Colour was not the only way in which I was bringing summer into winter when I was working on these. I now have three flower presses in which to preserve leaves and flowers as they come into season. They are then used as stencils on my winter paintings. So although these are 'inside' paintings as opposed to the plein air landscape, the outside world of fauna and flora is still coming in via my plant press along with the preserve of other seasons.
There is something about the winter in England that makes me long for hot dynamic abstract colour combinations. This has given birth to the new Flower-Bomb series which I am soooo excited about. A delightful medley of mixed media combinations which include the use of actual dried leaves and flowers. These paintings are adventurous and designey and are set to break out of predictable conceptions of Still Life.
Concerned primarily with experimental colour combinations and mark making, Flower-Bombs are set to break new ground in style, mark making and composition. Most exciting of all is the plan to incorporate their random rule breaking into my summer landscapes including those created in my Artist in residence at The Yorkshire Arboretum.
The depths of winter in England always makes me long for sunny climes and I find exotic tropics begin to emerge in the studio. January in North Yorkshire is HOT. I can’t get enough orange red and fuchsia pink. Lined up in my mind are all the lovely white, black and brown Yorkshire landscapes and bare sculptural trees if I can only tear myself away from the comfort of abstract florals and remembered midsummer Spanish landscapes.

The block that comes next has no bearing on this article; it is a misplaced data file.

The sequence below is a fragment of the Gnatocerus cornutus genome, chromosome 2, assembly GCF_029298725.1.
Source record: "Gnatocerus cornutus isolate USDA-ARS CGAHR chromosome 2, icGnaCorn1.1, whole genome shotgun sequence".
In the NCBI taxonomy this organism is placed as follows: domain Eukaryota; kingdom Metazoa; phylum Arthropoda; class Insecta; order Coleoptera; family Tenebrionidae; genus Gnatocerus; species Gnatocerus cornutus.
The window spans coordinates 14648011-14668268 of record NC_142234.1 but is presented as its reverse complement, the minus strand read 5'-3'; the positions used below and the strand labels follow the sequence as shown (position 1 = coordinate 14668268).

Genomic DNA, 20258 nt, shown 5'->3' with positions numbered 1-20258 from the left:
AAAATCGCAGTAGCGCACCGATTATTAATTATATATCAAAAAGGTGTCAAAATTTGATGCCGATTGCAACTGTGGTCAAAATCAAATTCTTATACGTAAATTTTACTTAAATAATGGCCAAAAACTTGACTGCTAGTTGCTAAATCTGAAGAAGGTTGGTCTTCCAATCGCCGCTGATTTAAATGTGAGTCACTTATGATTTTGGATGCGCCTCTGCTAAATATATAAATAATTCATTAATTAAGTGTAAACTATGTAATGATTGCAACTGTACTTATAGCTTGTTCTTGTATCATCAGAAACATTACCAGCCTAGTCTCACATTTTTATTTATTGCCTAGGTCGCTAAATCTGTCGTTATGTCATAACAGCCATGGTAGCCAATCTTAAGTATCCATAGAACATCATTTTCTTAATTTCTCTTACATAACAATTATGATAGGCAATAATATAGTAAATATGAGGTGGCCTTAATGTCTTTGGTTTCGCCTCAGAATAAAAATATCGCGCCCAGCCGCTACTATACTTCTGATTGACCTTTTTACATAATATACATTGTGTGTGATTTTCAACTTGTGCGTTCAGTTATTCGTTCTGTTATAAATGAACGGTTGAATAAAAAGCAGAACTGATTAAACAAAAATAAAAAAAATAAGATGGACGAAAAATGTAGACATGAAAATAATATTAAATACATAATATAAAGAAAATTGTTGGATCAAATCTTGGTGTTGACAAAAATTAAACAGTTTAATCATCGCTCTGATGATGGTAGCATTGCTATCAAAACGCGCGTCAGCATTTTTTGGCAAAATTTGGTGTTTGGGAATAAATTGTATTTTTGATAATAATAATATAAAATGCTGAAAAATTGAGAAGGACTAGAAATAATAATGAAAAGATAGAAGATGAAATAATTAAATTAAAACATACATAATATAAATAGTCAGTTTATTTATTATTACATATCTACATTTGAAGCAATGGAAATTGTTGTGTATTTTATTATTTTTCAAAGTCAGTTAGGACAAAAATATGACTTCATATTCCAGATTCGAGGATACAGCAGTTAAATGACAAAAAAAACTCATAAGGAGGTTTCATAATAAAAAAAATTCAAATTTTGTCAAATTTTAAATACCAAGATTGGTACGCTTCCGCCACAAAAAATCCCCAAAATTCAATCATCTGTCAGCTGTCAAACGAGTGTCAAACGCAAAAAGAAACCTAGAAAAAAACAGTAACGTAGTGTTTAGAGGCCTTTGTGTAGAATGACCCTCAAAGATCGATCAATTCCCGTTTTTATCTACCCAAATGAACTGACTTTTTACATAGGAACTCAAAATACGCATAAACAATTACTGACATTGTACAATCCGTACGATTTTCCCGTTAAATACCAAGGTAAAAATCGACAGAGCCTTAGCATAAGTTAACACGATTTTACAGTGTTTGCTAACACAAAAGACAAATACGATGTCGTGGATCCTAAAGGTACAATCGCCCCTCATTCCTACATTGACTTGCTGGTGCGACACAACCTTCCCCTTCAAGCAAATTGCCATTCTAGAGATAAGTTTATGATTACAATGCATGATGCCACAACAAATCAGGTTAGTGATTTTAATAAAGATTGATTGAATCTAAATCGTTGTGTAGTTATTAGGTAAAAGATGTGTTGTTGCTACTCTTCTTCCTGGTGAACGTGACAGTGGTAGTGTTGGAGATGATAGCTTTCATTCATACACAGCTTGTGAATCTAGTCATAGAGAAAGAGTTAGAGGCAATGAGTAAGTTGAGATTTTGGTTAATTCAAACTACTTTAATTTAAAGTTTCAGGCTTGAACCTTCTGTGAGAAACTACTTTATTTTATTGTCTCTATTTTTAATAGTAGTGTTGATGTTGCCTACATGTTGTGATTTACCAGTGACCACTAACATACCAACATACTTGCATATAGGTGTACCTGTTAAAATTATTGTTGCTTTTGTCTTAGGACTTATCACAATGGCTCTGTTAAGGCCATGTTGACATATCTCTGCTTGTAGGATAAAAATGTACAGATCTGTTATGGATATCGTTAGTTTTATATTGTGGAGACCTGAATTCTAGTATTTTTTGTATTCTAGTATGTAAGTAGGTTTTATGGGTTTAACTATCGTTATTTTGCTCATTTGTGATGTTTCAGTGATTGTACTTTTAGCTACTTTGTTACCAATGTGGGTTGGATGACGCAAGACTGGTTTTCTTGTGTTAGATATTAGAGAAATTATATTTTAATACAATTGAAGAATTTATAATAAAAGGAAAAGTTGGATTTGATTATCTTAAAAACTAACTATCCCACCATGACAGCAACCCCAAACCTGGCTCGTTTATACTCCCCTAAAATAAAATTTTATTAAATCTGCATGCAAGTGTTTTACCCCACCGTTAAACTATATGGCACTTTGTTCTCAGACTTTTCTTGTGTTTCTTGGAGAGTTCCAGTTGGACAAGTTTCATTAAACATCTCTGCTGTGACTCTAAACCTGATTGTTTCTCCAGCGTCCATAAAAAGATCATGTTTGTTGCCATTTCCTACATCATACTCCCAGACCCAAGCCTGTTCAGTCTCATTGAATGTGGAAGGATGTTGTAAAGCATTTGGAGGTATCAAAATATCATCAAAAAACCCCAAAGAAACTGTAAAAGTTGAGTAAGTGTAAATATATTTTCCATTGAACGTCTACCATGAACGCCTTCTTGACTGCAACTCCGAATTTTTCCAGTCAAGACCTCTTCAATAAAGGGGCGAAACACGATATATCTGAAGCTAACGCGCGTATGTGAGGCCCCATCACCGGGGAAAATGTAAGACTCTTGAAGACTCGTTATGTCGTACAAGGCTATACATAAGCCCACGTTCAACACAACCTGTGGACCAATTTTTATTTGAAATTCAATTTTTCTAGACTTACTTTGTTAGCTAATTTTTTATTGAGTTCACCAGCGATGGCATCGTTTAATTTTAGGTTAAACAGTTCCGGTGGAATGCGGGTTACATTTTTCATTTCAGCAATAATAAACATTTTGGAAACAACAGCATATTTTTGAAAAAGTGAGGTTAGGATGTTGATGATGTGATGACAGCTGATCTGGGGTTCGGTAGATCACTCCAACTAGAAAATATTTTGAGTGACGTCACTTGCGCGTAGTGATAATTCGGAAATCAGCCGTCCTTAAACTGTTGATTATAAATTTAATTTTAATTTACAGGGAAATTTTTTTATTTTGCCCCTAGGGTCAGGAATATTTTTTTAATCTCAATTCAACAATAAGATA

This brings me around to the impact of colour and the fact that it has a mental emotional impact. I think I will bring some of this longing for heat into the winter trees in the Yorkshire Arboretum paintings and the winter landscapes but meanwhile what emerged today was 'Another Land'.
As well as colour, composition and content, attention to surface is an essential element in a good painting. Each brush stroke and mark becomes important.
Increasingly I like my surfaces to be smooth and free of lumps. This is achieved through a combination of sanding, scratching out and polishing with tissue or a dry soft cloth.
When colours are applied in layers they have quite a different effect than a single coat. Something of the 'past lives' and earlier ideas are still often present in the finished work even if it has changed a great deal from the initial sketch. The finished works have history and patina. The story of the evolution of the painting is in its layered marks; in what has been added and taken away; the washes, scrapes, destruction and creation. This history must be tidied and balanced in the completed work. In the final pulling together every mark becomes considered and intentional. The balance between chance and deliberation, chaos and order, produces a final rich patina that would be impossible to achieve if the painting hadn't gone through this journey.
Trying to find...a way in as Artist in Residence at The Yorkshire Arboretum.
I am starting to find my way around The Yorkshire Arboretum; to find a way in to the residence. How do I describe this special place? I have spent hours walking, looking and sketching. The trees have a powerful presence, awe inspiring and comforting at the same time. I am struck with two types of tree groups. The same type of tree planted numerously and the effect of very different species planted in close groups.
The logistics of transporting heavy large boards, paints, water and brushes around 120 acres of parkland are challenging but I want to paint in situ. To capture the feeling of being there in that space and that moment. I am under pressure to capture this fleeting time in the calendar when there are still leaves on the trees but the structure is beginning to show through and there is glorious colour juxtaposed with intimations of the stark nakedness of winter. Another week and this could all be gone. Procrastination must end and commitment of action begin.